Mother Nature may have thrown us a bone this week with a touch of spring-like weather, but there’s still a ways to go before local golfers will be able to hit the links.
Gannon Golf Course, like just about every other course in the Northeast, is still buried under a couple of feet of snow. The only ones happy about that are the sledders and even they might be ready to call it a day.
“We’re as anxious as everyone else to get things going,” Chris Carter, co-owner of Golf Facilities Management Inc., the company that runs Gannon Golf Course, said.
Carter said people keep asking when the course will open and the only answer he can offer up is, it depends. It depends on how the melting process progresses over the next few weeks, how low the nighttime temperatures go and whether Mother Nature has any more surprises in store.
The first step, Carter said, is for all the snow to melt and once that happens, figure out if the frost is out of the ground. Carter said if the frost isn’t out, it gets really muddy and anyone walking the course makes a “muddy mess and the ball makes dents in the greens. As of early this week, Carter said there was still about three feet of snow on the course.
Carter said on average the courses in this area tend open about the third week of March, but he has seen it go as late as two weeks into April (that year featured an early April snowstorm). In general, he said, it happens about of week after the snow has melted providing the weather cooperates.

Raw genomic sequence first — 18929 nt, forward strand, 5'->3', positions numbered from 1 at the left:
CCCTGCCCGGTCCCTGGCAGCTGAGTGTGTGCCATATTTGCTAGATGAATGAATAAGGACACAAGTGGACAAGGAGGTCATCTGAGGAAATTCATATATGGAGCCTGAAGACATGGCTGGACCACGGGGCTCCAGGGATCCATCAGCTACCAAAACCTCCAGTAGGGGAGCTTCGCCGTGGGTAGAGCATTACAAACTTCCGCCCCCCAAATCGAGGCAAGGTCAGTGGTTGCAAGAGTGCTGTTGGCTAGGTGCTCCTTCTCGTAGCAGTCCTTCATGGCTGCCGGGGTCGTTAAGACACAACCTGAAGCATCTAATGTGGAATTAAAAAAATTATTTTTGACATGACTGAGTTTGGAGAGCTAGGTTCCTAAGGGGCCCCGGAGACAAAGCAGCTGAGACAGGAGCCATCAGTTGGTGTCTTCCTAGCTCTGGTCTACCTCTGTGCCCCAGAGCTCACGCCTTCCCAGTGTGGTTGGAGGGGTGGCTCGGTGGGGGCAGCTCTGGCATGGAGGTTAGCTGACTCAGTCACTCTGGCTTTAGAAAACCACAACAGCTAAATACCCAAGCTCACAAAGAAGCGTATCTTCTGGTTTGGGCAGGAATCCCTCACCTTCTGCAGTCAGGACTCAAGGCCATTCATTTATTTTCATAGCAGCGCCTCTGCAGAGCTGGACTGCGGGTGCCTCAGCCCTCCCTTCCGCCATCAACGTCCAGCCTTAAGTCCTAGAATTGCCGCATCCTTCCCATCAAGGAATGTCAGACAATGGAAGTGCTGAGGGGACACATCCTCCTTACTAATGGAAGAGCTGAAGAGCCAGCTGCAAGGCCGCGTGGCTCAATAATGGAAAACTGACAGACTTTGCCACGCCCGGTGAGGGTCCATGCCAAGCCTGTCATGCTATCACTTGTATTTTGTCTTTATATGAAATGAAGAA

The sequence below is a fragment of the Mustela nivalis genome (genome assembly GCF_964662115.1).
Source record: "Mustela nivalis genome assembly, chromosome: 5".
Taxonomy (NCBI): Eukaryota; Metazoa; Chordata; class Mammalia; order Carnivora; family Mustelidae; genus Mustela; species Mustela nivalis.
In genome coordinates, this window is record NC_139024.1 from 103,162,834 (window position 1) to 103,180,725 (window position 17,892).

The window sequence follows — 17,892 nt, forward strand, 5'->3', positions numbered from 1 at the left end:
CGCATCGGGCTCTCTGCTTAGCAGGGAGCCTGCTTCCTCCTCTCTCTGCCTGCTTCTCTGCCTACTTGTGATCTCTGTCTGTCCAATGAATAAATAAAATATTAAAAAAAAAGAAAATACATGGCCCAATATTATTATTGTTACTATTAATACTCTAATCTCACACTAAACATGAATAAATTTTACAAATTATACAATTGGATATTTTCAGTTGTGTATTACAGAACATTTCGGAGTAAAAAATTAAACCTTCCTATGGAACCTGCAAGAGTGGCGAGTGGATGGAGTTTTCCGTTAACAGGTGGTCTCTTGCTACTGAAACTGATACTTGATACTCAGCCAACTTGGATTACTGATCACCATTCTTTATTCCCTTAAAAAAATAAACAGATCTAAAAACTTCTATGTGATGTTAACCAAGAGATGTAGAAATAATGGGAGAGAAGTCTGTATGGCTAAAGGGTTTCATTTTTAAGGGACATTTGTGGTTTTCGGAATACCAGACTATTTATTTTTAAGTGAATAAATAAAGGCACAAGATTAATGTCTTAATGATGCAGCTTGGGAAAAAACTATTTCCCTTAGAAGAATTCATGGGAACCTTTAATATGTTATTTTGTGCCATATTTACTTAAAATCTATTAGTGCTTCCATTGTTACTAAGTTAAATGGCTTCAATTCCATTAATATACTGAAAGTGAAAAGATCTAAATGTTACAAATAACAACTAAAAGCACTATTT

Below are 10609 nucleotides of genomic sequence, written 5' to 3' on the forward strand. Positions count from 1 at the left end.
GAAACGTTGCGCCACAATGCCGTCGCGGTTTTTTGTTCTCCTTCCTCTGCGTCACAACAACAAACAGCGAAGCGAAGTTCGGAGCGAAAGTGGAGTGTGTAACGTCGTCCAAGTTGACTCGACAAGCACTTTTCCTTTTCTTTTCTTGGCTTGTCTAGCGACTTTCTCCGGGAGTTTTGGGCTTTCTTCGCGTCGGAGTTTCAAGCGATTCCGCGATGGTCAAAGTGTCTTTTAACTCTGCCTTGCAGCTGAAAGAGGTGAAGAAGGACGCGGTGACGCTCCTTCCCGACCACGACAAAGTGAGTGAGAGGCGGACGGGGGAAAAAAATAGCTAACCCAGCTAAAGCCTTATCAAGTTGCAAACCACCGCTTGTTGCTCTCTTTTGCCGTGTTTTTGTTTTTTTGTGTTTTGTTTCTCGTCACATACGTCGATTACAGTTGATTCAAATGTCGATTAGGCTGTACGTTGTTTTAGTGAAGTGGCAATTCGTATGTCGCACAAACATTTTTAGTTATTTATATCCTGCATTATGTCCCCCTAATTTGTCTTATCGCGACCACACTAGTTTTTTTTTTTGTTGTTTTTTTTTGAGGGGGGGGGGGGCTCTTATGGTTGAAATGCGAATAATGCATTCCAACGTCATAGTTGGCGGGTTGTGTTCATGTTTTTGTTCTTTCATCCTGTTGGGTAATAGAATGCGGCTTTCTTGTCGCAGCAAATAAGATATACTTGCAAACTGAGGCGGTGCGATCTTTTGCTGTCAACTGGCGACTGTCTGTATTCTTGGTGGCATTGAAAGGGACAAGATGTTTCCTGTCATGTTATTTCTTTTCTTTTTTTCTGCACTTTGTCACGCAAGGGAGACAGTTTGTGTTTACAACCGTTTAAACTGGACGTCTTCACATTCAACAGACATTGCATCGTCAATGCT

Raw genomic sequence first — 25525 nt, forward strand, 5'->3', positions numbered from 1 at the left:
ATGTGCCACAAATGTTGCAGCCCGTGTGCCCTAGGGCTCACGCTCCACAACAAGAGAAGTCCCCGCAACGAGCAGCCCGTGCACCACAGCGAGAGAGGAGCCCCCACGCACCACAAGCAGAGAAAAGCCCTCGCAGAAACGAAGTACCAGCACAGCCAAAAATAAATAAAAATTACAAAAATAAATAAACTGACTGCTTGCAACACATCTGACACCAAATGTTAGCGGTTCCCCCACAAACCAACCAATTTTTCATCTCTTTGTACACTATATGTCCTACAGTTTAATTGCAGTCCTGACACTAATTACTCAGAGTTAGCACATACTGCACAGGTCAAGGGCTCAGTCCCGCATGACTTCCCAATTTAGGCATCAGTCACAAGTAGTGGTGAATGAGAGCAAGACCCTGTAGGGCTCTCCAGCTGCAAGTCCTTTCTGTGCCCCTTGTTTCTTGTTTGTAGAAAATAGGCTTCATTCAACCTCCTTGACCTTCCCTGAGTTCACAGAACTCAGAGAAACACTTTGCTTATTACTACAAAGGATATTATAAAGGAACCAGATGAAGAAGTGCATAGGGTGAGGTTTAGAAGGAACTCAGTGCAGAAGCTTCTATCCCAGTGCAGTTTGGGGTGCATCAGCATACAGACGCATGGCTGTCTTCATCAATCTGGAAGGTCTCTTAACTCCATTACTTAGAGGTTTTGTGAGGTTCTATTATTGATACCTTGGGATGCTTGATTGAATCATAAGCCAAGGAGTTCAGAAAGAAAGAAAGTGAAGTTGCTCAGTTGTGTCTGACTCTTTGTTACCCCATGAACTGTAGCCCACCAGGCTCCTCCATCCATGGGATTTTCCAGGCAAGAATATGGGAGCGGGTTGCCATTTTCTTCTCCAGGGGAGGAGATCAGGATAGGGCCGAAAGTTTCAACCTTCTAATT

“All we can hope for right now is for the warmth to continue,” Carter said, adding that everyone is expecting a late opening, but a good thaw next week could make a big difference.
Carter said activity at the course is already starting to pick up. Golfers have been stopping by to chat or pay up their memberships and the 19th Hole (bar) is open Thursday through Sunday. There are also plans for a St. Patrick’s function.
Although three feet of snow on ground heading into the second week in March isn’t what most golfers want to see, there is some good news. Carter said they’re hopeful the turf will be in good condition once it melts. He said it was in good shape when they closed the course and when the snow started coming in January, there was no ice on the ground. Ice under snow can kill grass rather than allowing it to lie dormant. Without the ice the snow serves as a blanket or an insulator.
As far as predictions on when the course will open, Carter said if things work out perfectly he would love to say April 1, but unfortunately there are no guarantees when it comes to Mother Nature.
“People are excited to get out there, especially those who can’t get away in the winter and are getting a little cabin fever,” Carter said.